The Register [theregister.co.uk] just says that: "Talks are underway between the US and the European Union". Nothing yet seems to be agreed or finalised.

Do we know if anything definite has been decided yet? I can't see the EU caving in that easily (though I may be wrong).

Surprising (4, Funny)

sevensharpnine (231974) | more than 10 years ago | (#7598720)

I knew the Galileo project would run into trouble, but I honestly thought it would be the Catholics causing it.

I'm a Conservative! (-1, Troll)

Anonymous Coward | more than 10 years ago | (#7598726)

Oh, I'm a Republican
I got a small schling
I like to bomb niggahs
and make a lot o' bling

I got a bunch o' friends
in high up places
They helps me get dem
government graces.

You think I'm smart
I just know who's who
I couldn't run a fruit stand
without the red white & blue

I fancy myself
A brilliant tactician
But neither me nor m'buddies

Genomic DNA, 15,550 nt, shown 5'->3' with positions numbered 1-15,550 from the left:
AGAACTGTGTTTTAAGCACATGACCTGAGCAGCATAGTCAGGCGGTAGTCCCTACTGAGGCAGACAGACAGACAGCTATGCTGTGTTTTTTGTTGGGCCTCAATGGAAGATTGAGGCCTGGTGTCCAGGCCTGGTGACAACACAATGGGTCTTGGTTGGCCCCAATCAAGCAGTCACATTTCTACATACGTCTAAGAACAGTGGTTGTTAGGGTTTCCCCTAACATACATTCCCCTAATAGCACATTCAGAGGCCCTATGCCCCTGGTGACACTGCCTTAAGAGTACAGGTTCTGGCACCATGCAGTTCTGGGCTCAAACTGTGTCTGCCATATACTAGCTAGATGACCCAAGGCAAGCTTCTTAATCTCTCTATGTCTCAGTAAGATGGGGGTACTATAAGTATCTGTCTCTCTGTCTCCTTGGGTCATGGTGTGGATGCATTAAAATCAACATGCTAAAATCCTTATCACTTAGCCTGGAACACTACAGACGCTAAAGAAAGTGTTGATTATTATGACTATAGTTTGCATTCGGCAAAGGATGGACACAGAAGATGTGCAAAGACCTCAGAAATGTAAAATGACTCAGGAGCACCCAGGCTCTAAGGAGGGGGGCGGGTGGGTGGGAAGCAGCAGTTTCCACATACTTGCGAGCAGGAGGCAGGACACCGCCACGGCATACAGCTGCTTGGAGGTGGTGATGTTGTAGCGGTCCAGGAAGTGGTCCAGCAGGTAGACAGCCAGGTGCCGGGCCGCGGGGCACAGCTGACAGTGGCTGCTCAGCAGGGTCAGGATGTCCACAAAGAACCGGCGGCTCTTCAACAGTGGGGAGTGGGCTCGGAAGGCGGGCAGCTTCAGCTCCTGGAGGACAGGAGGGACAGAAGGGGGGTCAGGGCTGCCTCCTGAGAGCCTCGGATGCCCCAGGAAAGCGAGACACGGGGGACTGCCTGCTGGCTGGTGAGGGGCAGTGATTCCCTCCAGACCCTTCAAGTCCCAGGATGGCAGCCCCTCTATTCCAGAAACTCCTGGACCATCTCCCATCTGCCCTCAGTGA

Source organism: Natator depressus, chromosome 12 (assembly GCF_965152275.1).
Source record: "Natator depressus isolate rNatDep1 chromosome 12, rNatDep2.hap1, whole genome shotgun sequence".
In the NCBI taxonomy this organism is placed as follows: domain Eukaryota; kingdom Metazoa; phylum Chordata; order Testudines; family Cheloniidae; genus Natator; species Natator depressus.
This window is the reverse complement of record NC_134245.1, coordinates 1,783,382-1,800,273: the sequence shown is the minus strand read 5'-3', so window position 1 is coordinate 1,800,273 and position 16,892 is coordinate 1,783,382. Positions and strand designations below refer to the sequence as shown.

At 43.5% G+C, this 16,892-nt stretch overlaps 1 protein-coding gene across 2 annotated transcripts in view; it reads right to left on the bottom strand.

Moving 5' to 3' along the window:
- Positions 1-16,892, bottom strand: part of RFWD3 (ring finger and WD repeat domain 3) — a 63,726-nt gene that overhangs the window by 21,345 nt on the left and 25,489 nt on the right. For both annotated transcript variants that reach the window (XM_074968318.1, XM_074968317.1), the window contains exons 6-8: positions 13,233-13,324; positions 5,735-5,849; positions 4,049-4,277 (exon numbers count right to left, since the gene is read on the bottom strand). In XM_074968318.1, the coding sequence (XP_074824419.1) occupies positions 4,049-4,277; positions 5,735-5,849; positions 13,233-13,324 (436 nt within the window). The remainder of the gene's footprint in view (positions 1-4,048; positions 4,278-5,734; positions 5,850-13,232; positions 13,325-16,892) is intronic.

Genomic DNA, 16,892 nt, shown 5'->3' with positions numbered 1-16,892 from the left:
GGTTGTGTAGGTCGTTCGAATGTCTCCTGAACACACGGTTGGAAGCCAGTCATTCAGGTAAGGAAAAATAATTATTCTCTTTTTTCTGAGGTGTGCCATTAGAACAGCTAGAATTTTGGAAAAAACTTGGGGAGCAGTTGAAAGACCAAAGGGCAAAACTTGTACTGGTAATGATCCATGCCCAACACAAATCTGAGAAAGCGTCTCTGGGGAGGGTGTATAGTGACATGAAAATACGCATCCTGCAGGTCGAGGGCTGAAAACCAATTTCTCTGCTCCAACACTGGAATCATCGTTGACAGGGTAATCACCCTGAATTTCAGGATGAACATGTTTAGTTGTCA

Could even pass basic trainin'

See, I'm above all that
A fightin' and shootin'
I just say "Sic em!"
Then run the other direction

Don't need no history
Don't need no schoolin'
I got my ideology
To keep me a shootin'

Liberals! Faggots!
Commies and queers!
Socialist hippies
Full o' pussy tears!

I'll drop some crap
about Jesus the Christ
You'll buy it all
and vote for me twice

'Fact, Jesus is comin'!
Real soon, now!
So we gotta prop up Israel
That ol' sacred cow

Propaganda's m'friend
But I calls it "fact"
Even though I don't read
'Cept for Chick tracts

Facts? No! Don't need em here!
We're conservatives! We work on FEAR!
Don't like what we say?
Well FUCK YOU, bud!
We'll shove it down yer throat
and tell ya it's good!

Re:I'm a Conservative! (1, Funny)

Anonymous Coward | more than 10 years ago | (#7598793)

Conservatives work on fear, yet Dems are the ones trying to scare seniors by telling them we'll destroy their SS. Yeaaaaaaaaaaaah.

What I want to know (1, Interesting)

Anonymous Coward | more than 10 years ago | (#7598727)

is what frequencies can't be jammed by the Military? Is there some secret form of Maxwell's equations I don't know about?

Gravity Waves! (1)